Drake students working on the project include (from left) Natalie Greco, Andrea Schwager and Michelle Reinke.
The Drake University Science Colloquium Series will present a program on "The Use of Science and Technology for Reducing Methamphetamine Use in Teens and Young Adults" at noon Friday, Nov. 17, in room 101 of Olin Hall, 27th Street and Forest Avenue. The presentation is free and open to the public.
The presenters will be Amy Wisniewski, assistant professor of biology, and five of her students – Sarah Cooper, Natalie Greco, Kayla Hatt, Michelle Reinke and Andrea Schwager.
They aim to teach the science of addiction to high school students through the use of cutting-edge technology, such as virtual reality and 3D animations. The program emphasizes scientific fact in an attempt to deter teens from using addictive drugs, while avoiding methods of previous drug campaigns that often were ineffective and counterproductive.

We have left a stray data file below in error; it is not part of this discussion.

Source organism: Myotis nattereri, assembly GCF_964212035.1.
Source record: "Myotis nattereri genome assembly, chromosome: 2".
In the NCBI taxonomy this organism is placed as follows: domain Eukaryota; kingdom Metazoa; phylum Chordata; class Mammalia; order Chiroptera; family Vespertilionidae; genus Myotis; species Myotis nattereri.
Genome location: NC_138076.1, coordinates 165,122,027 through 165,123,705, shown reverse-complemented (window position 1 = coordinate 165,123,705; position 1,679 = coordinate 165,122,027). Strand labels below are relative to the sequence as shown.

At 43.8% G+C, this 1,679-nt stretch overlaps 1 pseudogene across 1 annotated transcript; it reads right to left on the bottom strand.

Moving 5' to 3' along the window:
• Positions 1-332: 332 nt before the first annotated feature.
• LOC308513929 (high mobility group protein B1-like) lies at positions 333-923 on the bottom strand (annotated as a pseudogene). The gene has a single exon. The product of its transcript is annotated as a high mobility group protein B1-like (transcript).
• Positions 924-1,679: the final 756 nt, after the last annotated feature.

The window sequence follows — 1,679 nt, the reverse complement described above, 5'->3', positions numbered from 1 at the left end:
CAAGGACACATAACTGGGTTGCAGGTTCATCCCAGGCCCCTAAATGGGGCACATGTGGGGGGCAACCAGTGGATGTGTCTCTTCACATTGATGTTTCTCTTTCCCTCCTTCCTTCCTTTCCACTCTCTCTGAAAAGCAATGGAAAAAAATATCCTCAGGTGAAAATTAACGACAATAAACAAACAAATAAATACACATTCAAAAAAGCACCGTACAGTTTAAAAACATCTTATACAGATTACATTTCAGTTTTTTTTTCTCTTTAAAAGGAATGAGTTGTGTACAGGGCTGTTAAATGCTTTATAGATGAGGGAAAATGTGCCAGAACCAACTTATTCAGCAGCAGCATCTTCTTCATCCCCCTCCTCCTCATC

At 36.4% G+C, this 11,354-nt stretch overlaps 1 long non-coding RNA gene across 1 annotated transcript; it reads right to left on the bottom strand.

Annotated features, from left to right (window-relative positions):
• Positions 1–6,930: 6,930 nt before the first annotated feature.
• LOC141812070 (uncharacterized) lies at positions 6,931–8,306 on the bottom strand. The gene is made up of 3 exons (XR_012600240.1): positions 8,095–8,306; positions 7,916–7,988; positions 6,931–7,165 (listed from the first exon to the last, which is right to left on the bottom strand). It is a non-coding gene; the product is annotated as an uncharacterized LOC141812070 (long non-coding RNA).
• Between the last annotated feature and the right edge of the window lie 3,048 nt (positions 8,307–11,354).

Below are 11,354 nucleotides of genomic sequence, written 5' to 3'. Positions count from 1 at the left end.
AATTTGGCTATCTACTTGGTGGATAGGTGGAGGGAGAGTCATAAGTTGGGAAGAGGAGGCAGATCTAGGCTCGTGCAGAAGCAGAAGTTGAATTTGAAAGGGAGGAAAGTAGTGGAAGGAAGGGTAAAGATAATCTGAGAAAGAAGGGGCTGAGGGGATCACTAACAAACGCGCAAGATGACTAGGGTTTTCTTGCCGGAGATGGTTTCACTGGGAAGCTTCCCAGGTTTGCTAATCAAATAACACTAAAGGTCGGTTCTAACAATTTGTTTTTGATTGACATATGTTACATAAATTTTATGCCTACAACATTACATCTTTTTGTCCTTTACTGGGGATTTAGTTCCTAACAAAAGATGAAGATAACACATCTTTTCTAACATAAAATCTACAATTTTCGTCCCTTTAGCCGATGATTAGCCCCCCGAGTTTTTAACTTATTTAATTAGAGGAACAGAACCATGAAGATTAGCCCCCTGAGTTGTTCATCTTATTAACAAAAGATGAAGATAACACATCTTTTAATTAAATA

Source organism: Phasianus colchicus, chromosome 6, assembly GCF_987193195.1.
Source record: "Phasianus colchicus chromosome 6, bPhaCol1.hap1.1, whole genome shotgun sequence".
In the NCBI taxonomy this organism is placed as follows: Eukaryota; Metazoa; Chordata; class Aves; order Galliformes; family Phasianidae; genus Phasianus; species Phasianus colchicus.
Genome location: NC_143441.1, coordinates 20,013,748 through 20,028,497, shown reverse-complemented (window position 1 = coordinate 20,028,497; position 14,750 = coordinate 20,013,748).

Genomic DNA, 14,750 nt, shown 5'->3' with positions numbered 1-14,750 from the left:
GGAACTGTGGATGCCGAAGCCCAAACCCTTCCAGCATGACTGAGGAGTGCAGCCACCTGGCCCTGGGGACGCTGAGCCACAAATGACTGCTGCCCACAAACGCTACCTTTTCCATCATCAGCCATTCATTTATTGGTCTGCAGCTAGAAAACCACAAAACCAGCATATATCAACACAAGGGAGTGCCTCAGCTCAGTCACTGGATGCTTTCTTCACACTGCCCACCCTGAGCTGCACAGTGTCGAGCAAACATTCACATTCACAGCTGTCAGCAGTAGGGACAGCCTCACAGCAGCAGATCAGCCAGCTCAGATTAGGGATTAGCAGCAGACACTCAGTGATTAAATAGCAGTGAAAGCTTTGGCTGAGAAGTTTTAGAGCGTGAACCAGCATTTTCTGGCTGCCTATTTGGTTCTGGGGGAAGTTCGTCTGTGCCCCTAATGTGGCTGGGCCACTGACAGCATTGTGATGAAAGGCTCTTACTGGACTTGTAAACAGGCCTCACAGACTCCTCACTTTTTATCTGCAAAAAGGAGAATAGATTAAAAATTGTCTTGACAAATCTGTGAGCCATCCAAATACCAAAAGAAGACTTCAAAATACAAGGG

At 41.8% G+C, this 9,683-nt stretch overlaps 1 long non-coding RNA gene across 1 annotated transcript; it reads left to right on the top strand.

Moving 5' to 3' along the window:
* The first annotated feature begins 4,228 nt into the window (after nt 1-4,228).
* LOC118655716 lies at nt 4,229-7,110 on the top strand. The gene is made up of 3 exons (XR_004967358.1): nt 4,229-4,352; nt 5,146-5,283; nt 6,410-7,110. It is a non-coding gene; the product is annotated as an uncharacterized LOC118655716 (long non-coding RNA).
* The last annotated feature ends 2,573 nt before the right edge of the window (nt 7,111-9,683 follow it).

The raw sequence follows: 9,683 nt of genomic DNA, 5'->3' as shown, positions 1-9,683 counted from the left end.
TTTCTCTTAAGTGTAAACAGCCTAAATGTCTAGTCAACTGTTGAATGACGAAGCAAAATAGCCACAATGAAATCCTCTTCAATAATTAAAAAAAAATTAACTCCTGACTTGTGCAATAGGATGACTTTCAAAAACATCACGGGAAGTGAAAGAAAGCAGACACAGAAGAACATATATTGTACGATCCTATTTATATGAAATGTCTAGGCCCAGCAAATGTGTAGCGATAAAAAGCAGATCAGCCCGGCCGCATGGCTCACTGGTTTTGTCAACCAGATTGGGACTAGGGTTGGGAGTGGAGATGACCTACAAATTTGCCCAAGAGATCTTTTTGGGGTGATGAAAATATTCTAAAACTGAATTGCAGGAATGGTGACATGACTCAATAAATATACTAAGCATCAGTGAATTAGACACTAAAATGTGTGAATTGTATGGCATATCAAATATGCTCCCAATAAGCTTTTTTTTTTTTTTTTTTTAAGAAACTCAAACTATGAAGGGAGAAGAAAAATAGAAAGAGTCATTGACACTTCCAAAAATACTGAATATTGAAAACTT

"Our goal is to create something that will capture young people's attention and at the same time offer a scientifically accurate portrayal of biological mechanisms," Wisniewski said. "Previous attempts have been made to educate using animations, but these have typically been two-dimensional. Currently, many fields of science are using 3D molecular modeling and visualizations because they offer the most accurate depiction of the physiological effects of drug abuse to a younger population."
The students are developing an online resource that can be accessed privately at any time. The first installment of the program concentrates on how methamphetamine functions in the brain.